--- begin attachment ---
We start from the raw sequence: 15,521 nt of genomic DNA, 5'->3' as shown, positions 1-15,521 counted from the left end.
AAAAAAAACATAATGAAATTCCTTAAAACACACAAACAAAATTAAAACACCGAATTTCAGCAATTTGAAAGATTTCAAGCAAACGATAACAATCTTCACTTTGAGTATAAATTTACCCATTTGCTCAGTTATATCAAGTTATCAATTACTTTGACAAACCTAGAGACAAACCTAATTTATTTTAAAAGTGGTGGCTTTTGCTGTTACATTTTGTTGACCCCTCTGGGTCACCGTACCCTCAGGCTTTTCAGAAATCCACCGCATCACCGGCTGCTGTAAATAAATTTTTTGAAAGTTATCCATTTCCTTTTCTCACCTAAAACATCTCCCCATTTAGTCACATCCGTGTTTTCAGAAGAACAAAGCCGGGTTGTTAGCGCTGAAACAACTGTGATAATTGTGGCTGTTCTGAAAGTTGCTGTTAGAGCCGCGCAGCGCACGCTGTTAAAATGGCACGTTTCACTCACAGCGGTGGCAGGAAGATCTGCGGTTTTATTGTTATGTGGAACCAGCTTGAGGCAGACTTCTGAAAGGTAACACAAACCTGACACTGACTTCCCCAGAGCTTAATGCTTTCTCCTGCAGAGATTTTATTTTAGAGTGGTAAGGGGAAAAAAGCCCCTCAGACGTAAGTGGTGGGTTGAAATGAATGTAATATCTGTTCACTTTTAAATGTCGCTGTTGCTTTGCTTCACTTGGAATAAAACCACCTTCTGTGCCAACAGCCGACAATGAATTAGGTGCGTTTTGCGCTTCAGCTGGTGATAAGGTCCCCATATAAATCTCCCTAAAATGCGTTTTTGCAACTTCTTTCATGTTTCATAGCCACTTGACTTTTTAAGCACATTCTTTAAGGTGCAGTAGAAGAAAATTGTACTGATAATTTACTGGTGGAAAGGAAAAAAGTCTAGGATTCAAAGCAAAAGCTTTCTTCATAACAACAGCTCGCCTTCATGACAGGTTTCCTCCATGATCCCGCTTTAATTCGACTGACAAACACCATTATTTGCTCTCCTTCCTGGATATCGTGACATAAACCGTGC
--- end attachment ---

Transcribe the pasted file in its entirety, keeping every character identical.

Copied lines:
We start from the raw sequence: 15,521 nt of genomic DNA, 5'->3' as shown, positions 1-15,521 counted from the left end.
AAAAAAAACATAATGAAATTCCTTAAAACACACAAACAAAATTAAAACACCGAATTTCAGCAATTTGAAAGATTTCAAGCAAACGATAACAATCTTCACTTTGAGTATAAATTTACCCATTTGCTCAGTTATATCAAGTTATCAATTACTTTGACAAACCTAGAGACAAACCTAATTTATTTTAAAAGTGGTGGCTTTTGCTGTTACATTTTGTTGACCCCTCTGGGTCACCGTACCCTCAGGCTTTTCAGAAATCCACCGCATCACCGGCTGCTGTAAATAAATTTTTTGAAAGTTATCCATTTCCTTTTCTCACCTAAAACATCTCCCCATTTAGTCACATCCGTGTTTTCAGAAGAACAAAGCCGGGTTGTTAGCGCTGAAACAACTGTGATAATTGTGGCTGTTCTGAAAGTTGCTGTTAGAGCCGCGCAGCGCACGCTGTTAAAATGGCACGTTTCACTCACAGCGGTGGCAGGAAGATCTGCGGTTTTATTGTTATGTGGAACCAGCTTGAGGCAGACTTCTGAAAGGTAACACAAACCTGACACTGACTTCCCCAGAGCTTAATGCTTTCTCCTGCAGAGATTTTATTTTAGAGTGGTAAGGGGAAAAAAGCCCCTCAGACGTAAGTGGTGGGTTGAAATGAATGTAATATCTGTTCACTTTTAAATGTCGCTGTTGCTTTGCTTCACTTGGAATAAAACCACCTTCTGTGCCAACAGCCGACAATGAATTAGGTGCGTTTTGCGCTTCAGCTGGTGATAAGGTCCCCATATAAATCTCCCTAAAATGCGTTTTTGCAACTTCTTTCATGTTTCATAGCCACTTGACTTTTTAAGCACATTCTTTAAGGTGCAGTAGAAGAAAATTGTACTGATAATTTACTGGTGGAAAGGAAAAAAGTCTAGGATTCAAAGCAAAAGCTTTCTTCATAACAACAGCTCGCCTTCATGACAGGTTTCCTCCATGATCCCGCTTTAATTCGACTGACAAACACCATTATTTGCTCTCCTTCCTGGATATCGTGACATAAACCGTGC